As the 2012 presidential election draws near, more voters say they prefer the energy policies espoused by President Barack Obama than Gov. Mitt Romney’s energy platform, according to the latest University of Texas at Austin Energy Poll results released today.
The efficiency of conventional solar cells could be significantly increased, according to new research on the mechanisms of solar energy conversion led by chemist Xiaoyang Zhu at The University of Texas at Austin.
Event: The University of Texas at Austin and its Facilities Services Department mark the completion of a solar power system installed on the J. J. Pickle Research Campus (PRC). When: 10:30 a.m., June 2 Where: J. J. Pickle Research Campus, 10100 Burnet Road. Entrance between US 183 and Braker Lane. Maps are available online. Background:… » Continue Reading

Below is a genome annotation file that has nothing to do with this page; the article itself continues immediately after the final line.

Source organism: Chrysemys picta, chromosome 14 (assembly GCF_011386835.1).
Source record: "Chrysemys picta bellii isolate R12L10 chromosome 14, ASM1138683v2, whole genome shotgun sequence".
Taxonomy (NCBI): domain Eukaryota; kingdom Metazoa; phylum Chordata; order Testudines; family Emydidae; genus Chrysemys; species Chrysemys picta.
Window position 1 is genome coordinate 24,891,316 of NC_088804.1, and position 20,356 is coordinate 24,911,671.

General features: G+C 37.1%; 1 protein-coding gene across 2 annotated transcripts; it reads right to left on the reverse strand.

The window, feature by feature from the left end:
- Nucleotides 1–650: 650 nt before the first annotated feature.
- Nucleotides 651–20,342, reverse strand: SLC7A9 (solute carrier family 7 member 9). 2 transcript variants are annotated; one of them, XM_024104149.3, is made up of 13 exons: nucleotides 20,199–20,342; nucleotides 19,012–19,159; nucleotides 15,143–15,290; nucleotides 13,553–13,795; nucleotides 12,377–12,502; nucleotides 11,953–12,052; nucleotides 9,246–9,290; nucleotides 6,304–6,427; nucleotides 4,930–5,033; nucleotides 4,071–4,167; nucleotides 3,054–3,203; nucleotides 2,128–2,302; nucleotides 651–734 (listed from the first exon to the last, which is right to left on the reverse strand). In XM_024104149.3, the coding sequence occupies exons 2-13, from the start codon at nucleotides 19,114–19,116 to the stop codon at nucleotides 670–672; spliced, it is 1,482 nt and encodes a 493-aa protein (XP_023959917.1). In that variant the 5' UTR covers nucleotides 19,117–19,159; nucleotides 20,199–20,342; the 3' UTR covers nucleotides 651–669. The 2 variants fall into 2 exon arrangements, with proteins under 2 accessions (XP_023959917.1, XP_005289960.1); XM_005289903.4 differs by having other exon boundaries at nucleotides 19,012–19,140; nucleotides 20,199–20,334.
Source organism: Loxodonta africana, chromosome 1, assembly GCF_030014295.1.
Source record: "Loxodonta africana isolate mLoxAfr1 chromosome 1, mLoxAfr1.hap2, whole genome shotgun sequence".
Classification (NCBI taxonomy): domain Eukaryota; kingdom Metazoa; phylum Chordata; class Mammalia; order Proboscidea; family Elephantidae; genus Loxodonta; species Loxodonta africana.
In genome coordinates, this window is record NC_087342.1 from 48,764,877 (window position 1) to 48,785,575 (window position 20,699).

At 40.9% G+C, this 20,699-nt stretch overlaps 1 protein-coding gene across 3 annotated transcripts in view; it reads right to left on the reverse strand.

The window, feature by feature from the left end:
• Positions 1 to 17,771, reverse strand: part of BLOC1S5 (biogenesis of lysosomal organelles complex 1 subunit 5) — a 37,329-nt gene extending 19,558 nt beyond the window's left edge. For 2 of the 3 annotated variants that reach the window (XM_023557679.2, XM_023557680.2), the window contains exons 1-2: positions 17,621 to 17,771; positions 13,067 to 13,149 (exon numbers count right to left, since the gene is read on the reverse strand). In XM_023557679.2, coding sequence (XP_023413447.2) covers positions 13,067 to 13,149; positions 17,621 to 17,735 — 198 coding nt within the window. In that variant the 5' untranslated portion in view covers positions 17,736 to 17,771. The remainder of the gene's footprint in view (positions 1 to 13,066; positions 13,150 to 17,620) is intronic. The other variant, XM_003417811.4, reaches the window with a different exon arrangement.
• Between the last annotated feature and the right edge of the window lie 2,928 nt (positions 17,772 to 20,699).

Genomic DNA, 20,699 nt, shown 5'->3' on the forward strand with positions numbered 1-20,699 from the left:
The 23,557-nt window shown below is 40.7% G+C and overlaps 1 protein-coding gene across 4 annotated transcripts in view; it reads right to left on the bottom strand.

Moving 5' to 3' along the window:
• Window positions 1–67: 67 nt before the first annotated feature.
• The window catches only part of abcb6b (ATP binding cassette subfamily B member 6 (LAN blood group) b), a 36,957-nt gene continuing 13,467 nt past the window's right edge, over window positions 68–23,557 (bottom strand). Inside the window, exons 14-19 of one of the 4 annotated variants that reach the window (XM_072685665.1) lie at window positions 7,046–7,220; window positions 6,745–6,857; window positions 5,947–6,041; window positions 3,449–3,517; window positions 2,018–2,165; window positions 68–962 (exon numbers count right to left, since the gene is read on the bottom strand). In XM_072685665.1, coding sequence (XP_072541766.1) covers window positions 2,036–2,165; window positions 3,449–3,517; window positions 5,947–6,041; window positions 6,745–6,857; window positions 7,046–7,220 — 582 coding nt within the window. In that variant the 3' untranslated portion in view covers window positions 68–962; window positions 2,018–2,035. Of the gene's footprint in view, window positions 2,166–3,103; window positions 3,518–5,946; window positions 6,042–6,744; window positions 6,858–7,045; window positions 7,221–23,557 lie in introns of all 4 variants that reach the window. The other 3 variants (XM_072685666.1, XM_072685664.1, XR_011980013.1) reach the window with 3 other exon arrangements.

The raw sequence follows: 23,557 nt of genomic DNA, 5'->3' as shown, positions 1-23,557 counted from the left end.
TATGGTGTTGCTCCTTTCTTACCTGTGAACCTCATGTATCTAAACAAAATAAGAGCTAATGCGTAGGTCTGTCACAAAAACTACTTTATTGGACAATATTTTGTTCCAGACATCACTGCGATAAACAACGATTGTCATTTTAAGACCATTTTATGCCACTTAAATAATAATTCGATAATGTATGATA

Green, Texas: Texans like to think of themselves as the best. Over the past decade, environmentalists have rated the state No. 1, but not in a good way: number one for per capita energy consumption, major environmental complaints and emission of air pollution and greenhouse gases. What if the state could add a new ranking: No. 1 in green energy. Sound far fetched? It's not, according to Michael Webber, an energy specialist at The University of Texas at Austin's Cockrell School of Engineering and Jackson School of Geosciences, where he is associate director of the Center for International Energy and Environmental Policy.
Engineers and scientists at The University of Texas at Austin have achieved a breakthrough in the use of a one-atom thick structure called "graphene" as a new carbon-based material for storing electrical charge in ultracapacitor devices, perhaps paving the way for the massive installation of renewable energies such as wind and solar power.